Fable is, essentially, about being a Hero (or rather, a figure in Heroic Fantasy, removing the necessarily positive connotations of the word "hero", since the option to be King Shit is very much open). Starting in childhood, you rapidly progress through your training in a guild before being released into a standard, if cleverly and gloriously skewed, fantasy land to find your destiny and save the world or something. This involves standard RPG mechanics of taking quests - accepted from the Hero guild itself - and so earning gold and spending experience points across the available skillsets (Strength, Skill and magic related ones, basically, with the player being able to pick and choose which areas interest them, getting experience both for sole spending in each based on how much they use each, as well as general experience to be assigned to anything they fancy). As you complete missions, you open up more of the map which you can then explore using teleporters as blessed shortcuts.
However, where Fable tries harder is its setting, which features a more extensive attempt to model a living world which responds to your actions than we've seen in an Action RPG. In other words, you have an external life. Get married. Get divorced. Get your hair cut. Age. Flirt. Sneer. Laugh. Break laws. Break wind. Buy property. Influences from the Sims and GTA are pretty clearly evident.
While if you approach it with the years of hype in mind you're sure to quibble, Fable actually goes further than any game ever to put you in those over-sized boots that bestride the earth. So depending on your successes and failings on quests, people will respond appropriately. As your reputation grows, you're cheered as you pass, women grow faint and... well, life becomes a ticker-tape parade. You can draw lines to City of Heroes' recent highly-atmospheric superficial additions of civilians congratulating you, but here it's even more effective as it's only you who are receiving this blessed attention. No, you don't literally age from birth to death as was described earlier in the Project Ego genesis of the game, and those expecting the wide-open spaces of Morrowind are going to be sorely disappointed by the interconnecting corridors which make up its world, but in terms of what it does model, Fable generally succeeds in its quests.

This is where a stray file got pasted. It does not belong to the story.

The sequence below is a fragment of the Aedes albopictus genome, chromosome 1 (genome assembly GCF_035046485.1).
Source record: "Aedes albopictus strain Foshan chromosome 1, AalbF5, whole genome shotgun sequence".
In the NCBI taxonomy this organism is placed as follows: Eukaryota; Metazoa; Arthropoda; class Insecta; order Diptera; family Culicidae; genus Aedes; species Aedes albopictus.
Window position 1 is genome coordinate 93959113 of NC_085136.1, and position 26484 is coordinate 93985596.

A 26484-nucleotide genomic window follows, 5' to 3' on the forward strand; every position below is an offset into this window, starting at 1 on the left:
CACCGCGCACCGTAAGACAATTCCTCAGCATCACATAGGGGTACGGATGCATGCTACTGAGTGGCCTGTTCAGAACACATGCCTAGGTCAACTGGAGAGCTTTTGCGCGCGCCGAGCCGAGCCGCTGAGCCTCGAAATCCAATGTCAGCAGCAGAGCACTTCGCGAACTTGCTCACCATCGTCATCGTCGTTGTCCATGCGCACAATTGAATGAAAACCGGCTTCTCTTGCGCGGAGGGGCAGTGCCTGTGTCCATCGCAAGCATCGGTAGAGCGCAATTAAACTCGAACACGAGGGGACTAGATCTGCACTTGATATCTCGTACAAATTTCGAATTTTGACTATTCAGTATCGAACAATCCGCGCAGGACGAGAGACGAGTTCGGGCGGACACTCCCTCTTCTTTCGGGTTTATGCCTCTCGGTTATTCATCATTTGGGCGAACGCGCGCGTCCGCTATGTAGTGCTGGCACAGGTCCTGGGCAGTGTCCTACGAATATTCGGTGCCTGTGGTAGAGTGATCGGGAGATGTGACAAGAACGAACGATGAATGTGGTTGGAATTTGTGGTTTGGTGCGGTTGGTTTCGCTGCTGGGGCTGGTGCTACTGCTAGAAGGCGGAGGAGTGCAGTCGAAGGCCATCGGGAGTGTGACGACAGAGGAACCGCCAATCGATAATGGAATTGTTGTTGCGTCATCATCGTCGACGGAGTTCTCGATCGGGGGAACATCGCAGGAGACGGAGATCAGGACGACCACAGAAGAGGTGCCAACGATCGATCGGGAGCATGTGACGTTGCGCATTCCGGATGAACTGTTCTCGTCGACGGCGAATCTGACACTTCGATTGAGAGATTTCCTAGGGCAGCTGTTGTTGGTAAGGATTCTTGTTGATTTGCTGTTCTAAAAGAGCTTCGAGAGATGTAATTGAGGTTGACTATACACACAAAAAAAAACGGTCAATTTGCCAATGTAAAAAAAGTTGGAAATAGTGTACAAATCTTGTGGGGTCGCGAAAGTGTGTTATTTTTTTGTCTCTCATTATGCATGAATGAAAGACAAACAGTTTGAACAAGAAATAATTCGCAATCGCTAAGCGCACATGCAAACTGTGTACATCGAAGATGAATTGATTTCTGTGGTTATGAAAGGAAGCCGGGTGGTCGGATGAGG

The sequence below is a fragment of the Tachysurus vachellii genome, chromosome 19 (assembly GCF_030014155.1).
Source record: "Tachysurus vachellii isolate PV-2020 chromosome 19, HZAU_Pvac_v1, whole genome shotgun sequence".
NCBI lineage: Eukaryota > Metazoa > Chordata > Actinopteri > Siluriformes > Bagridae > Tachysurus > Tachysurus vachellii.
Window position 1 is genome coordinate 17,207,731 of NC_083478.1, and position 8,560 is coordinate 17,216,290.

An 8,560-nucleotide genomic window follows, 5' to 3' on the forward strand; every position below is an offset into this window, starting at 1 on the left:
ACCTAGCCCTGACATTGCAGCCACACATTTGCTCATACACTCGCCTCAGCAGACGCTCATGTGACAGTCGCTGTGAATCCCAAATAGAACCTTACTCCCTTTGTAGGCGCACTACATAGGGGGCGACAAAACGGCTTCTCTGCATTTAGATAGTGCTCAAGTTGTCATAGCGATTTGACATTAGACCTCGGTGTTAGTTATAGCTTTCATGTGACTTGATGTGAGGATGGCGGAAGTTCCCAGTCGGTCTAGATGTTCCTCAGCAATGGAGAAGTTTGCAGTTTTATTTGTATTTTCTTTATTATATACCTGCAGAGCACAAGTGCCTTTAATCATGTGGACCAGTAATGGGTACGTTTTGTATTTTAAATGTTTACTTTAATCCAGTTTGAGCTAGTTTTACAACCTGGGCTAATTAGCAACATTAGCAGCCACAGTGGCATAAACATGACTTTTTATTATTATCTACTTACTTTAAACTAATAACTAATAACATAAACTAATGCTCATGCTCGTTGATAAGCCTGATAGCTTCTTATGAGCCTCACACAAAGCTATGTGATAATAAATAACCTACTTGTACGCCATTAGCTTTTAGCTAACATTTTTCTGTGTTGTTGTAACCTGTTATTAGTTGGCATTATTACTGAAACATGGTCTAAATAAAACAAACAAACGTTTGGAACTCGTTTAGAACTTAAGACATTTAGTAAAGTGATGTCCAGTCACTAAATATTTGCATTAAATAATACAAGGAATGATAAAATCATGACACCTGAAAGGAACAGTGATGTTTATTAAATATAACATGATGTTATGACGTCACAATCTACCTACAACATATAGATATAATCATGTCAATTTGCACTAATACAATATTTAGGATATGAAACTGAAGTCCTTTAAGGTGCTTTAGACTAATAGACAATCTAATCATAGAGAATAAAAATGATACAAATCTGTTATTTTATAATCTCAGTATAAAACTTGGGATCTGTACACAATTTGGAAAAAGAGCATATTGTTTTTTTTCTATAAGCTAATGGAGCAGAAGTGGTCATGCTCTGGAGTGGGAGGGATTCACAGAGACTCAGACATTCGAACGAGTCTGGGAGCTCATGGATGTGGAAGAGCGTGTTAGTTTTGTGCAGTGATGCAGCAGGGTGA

It fumbles its sword more when the player's fumbling his sword (that pro-noun reveals another fault: no option for a female lead). The amount of equipment and options available is pretty hefty, requiring a fairly elaborate control system that does lack elegance. Digging something out of the depths of your inventory can really feel like rooting through a backpack, which isn't exactly fun and can lead to mistakedly using objects in the midst of battle. While combat against small numbers mostly operates well, as the mobs increase things become more fuzzy. The lock-on target system creates moments of screaming when it flips you to face the opposite direction to an attack. Even worse, when it decides that you actually were interested in targeting a friendly despite being knee-deep in some vile lycanthrope-sorts. The camera also starts to fall apart in these intense situations, and wasn't exactly being world-class in the first place. Niggles abound - for example, if you're being followed by a henchman sort, an icon floats above their head. If they're jogging behind you, the icon has a terrible tendency to obscure the entire screen. Man!
However, it should be stressed that even if we removed all of Fable's unique positive qualities, and left it as a straight Action RPG it'd still be a perfectly passable example of its genre. This isn't a surface over content thing. Or, at least, purely surface over context.
Plot-wise, well... China Mieville won't be cribbing notes. Clichéd fantasy of the boylostfamilypowermysteriouslineage type abounds... However, Fable manages with considerable panache to transcend these base ingredients. Rather than being po-faced or twee, it keeps it light. While stopping short of open Pratchett-esque parody, its tongue is very much kept in cheek. It's gloriously, idiosyncratically British. The voice cast are gathered, virtually exclusively, from north of the Watford gap, with Brum and Scouse tones clashing into each other, and shouted exchanges between philandering villagers reminding you of out-takes from Coronation Street. Hell - it's so British that when stripped off, the lead character has Union Jack underpants. If the fairy-boy-isms of Zelda always made it difficult for you to love Ocarina of Time as much as you know you should, then Fable's adult-but-not-too-adult stance is a blessed relief.
So Fable is, essentially, a Christmas Tree of a game. It uses the solid Action RPG as a frame to hand every random, glorious, playful bauble Lionhead and Big Blue Box could construct off. It'll certainly gain the ire of the sort of person who furiously states that the vast majority of the decisions don't "matter" in games like Knights of the Old Republic or Deus Ex. For those of us who understand that while true non-linear storytelling is never going to happen, personalising a linear narrative in meaningful ways according to your own inclinations is far from inconsequential, then it's another significant step into the future.